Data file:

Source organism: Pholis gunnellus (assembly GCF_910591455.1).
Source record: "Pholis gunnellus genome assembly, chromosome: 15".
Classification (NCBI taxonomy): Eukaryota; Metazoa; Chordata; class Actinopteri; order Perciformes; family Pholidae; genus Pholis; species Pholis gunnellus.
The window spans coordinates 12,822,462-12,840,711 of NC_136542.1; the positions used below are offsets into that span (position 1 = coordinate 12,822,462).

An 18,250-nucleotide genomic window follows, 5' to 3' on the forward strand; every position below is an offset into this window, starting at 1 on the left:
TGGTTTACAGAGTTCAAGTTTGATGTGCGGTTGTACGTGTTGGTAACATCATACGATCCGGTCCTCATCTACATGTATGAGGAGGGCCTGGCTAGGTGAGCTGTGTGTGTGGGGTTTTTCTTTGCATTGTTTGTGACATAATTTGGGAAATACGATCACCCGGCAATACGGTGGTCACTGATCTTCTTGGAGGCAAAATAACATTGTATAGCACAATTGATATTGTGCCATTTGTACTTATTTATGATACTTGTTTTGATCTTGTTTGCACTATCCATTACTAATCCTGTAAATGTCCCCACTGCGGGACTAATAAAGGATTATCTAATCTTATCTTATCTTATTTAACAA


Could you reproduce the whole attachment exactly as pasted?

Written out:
Source organism: Pholis gunnellus (assembly GCF_910591455.1).
Source record: "Pholis gunnellus genome assembly, chromosome: 15".
Classification (NCBI taxonomy): Eukaryota; Metazoa; Chordata; class Actinopteri; order Perciformes; family Pholidae; genus Pholis; species Pholis gunnellus.
The window spans coordinates 12,822,462-12,840,711 of NC_136542.1; the positions used below are offsets into that span (position 1 = coordinate 12,822,462).

An 18,250-nucleotide genomic window follows, 5' to 3' on the forward strand; every position below is an offset into this window, starting at 1 on the left:
TGGTTTACAGAGTTCAAGTTTGATGTGCGGTTGTACGTGTTGGTAACATCATACGATCCGGTCCTCATCTACATGTATGAGGAGGGCCTGGCTAGGTGAGCTGTGTGTGTGGGGTTTTTCTTTGCATTGTTTGTGACATAATTTGGGAAATACGATCACCCGGCAATACGGTGGTCACTGATCTTCTTGGAGGCAAAATAACATTGTATAGCACAATTGATATTGTGCCATTTGTACTTATTTATGATACTTGTTTTGATCTTGTTTGCACTATCCATTACTAATCCTGTAAATGTCCCCACTGCGGGACTAATAAAGGATTATCTAATCTTATCTTATCTTATTTAACAA